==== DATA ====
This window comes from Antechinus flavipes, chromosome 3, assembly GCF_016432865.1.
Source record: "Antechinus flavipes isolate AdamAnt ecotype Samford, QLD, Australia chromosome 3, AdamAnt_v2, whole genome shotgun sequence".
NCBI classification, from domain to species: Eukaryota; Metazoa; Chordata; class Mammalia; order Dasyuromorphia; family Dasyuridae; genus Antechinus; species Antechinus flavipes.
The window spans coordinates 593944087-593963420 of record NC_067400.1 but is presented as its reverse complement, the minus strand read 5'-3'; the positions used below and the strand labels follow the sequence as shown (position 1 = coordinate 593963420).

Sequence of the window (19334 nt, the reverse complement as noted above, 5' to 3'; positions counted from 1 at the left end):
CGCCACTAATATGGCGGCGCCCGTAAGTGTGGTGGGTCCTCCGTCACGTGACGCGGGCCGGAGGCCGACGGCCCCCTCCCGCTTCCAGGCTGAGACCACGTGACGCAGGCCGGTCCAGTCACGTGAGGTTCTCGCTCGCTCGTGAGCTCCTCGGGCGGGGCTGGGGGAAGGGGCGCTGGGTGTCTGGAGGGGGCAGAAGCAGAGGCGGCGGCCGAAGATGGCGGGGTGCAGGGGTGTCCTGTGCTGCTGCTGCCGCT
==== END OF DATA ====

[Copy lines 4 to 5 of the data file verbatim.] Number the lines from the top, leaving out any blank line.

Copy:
The window spans coordinates 593944087-593963420 of record NC_067400.1 but is presented as its reverse complement, the minus strand read 5'-3'; the positions used below and the strand labels follow the sequence as shown (position 1 = coordinate 593963420).

Sequence of the window (19334 nt, the reverse complement as noted above, 5' to 3'; positions counted from 1 at the left end):